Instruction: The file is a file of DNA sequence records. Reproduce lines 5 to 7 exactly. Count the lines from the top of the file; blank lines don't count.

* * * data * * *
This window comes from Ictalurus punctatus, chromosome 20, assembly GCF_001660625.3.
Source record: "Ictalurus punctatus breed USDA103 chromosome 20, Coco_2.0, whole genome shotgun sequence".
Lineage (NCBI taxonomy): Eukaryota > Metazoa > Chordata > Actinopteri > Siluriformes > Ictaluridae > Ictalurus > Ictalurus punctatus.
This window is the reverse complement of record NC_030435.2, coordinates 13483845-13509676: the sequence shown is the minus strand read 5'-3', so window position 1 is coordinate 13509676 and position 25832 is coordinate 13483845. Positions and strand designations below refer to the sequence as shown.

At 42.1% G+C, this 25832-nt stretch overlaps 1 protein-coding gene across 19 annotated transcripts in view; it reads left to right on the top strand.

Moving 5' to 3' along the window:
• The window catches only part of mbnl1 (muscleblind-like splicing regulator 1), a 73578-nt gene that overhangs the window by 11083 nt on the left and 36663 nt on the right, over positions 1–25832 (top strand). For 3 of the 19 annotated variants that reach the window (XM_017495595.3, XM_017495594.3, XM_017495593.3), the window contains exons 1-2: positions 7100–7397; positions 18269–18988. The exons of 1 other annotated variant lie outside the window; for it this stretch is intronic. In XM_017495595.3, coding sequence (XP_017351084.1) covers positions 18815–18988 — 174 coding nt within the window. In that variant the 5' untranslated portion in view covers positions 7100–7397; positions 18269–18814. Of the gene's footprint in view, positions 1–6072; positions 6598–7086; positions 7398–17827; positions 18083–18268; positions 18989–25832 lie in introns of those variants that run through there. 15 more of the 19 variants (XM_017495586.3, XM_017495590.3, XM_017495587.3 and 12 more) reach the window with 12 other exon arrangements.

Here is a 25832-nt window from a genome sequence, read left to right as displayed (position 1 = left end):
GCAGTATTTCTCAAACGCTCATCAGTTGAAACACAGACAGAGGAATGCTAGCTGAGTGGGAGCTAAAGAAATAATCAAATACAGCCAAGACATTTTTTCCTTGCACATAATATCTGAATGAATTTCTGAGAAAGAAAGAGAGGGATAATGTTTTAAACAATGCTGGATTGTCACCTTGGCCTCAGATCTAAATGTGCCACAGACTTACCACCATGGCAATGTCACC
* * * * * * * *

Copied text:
At 42.1% G+C, this 25832-nt stretch overlaps 1 protein-coding gene across 19 annotated transcripts in view; it reads left to right on the top strand.

Moving 5' to 3' along the window:
• The window catches only part of mbnl1 (muscleblind-like splicing regulator 1), a 73578-nt gene that overhangs the window by 11083 nt on the left and 36663 nt on the right, over positions 1–25832 (top strand). For 3 of the 19 annotated variants that reach the window (XM_017495595.3, XM_017495594.3, XM_017495593.3), the window contains exons 1-2: positions 7100–7397; positions 18269–18988. The exons of 1 other annotated variant lie outside the window; for it this stretch is intronic. In XM_017495595.3, coding sequence (XP_017351084.1) covers positions 18815–18988 — 174 coding nt within the window. In that variant the 5' untranslated portion in view covers positions 7100–7397; positions 18269–18814. Of the gene's footprint in view, positions 1–6072; positions 6598–7086; positions 7398–17827; positions 18083–18268; positions 18989–25832 lie in introns of those variants that run through there. 15 more of the 19 variants (XM_017495586.3, XM_017495590.3, XM_017495587.3 and 12 more) reach the window with 12 other exon arrangements.